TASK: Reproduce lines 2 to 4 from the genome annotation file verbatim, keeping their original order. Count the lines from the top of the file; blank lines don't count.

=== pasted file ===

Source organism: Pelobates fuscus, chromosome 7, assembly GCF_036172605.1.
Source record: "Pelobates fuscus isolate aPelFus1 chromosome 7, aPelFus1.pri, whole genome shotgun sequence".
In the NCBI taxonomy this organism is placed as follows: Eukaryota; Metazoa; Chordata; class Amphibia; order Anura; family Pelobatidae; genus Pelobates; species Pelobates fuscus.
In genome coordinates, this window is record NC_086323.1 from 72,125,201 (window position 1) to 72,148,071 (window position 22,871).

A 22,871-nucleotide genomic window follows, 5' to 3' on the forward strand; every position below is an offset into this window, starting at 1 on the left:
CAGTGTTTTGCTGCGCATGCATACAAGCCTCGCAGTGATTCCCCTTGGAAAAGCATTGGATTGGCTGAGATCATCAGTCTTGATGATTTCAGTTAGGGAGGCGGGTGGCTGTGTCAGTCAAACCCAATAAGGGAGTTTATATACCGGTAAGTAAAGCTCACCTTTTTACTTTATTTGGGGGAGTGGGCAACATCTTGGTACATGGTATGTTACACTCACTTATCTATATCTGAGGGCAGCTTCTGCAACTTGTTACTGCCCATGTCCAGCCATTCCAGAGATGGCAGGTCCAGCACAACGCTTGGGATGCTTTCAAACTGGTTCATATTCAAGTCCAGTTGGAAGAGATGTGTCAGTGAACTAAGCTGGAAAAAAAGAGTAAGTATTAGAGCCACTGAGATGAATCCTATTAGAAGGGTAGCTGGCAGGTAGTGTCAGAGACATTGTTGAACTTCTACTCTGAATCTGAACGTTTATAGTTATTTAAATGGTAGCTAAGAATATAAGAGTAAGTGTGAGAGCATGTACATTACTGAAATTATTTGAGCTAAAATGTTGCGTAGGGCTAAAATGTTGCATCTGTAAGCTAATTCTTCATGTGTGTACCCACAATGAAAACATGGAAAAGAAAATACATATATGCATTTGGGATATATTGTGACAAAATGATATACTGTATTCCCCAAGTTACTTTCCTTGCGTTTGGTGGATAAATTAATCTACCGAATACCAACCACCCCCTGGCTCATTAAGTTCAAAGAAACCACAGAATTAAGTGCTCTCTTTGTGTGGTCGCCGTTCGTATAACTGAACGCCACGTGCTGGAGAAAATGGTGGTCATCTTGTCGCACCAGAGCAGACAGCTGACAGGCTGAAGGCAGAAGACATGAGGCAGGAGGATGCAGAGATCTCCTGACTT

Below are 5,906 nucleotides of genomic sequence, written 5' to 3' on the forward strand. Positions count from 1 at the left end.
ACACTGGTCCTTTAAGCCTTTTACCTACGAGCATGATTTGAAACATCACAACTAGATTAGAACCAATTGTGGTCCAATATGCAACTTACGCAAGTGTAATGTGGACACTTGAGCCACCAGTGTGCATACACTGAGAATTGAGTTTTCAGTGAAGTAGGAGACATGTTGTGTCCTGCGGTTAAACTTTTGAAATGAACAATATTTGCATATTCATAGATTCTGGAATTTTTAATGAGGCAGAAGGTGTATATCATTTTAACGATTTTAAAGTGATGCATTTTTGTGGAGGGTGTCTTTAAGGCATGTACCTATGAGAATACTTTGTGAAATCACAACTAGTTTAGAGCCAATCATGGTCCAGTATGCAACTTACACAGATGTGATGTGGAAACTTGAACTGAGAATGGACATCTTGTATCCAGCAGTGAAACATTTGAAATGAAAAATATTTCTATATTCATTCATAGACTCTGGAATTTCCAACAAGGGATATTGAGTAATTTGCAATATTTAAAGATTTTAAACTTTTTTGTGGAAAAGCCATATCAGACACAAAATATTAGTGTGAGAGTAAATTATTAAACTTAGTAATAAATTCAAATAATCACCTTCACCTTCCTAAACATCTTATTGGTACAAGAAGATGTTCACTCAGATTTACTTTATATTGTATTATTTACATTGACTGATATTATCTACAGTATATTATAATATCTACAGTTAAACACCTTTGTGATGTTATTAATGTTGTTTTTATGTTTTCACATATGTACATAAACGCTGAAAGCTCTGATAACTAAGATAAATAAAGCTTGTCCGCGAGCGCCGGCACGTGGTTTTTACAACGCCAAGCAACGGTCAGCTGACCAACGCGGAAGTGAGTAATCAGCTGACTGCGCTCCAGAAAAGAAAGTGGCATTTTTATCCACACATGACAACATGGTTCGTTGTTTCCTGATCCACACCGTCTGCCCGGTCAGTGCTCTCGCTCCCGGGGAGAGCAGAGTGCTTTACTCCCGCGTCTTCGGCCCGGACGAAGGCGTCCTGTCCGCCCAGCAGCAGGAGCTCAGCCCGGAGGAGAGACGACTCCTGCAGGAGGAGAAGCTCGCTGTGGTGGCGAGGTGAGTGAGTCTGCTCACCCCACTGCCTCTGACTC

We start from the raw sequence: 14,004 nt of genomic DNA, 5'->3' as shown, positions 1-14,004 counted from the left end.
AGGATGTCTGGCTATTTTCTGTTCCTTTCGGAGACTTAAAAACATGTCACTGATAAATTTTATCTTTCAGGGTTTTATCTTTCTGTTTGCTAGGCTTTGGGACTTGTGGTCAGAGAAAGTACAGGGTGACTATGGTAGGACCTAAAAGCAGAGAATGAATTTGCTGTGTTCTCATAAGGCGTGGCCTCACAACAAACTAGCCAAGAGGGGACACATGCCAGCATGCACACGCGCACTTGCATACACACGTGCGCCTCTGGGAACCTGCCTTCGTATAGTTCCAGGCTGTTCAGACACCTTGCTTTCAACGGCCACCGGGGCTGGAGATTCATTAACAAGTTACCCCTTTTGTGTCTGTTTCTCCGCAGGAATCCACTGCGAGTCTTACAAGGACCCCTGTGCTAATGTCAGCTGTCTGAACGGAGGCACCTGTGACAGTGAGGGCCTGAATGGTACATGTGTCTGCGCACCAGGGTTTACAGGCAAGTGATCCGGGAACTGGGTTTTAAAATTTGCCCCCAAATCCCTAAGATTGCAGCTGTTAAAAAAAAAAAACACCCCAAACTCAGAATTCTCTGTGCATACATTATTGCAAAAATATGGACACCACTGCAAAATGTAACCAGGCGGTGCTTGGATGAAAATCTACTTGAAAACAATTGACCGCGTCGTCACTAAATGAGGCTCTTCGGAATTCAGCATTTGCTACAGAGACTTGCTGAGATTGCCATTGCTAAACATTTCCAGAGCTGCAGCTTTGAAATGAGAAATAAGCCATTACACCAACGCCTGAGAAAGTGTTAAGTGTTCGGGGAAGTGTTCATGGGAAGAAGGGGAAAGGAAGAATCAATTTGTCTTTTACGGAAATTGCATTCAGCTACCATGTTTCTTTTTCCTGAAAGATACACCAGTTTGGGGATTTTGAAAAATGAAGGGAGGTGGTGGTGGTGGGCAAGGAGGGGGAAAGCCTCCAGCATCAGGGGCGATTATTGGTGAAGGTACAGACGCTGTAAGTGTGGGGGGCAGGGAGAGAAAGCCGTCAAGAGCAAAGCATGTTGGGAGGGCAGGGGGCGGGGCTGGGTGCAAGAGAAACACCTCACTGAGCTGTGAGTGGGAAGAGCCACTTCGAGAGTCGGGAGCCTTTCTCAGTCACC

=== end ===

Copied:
Source record: "Pelobates fuscus isolate aPelFus1 chromosome 7, aPelFus1.pri, whole genome shotgun sequence".
In the NCBI taxonomy this organism is placed as follows: Eukaryota; Metazoa; Chordata; class Amphibia; order Anura; family Pelobatidae; genus Pelobates; species Pelobates fuscus.
In genome coordinates, this window is record NC_086323.1 from 72,125,201 (window position 1) to 72,148,071 (window position 22,871).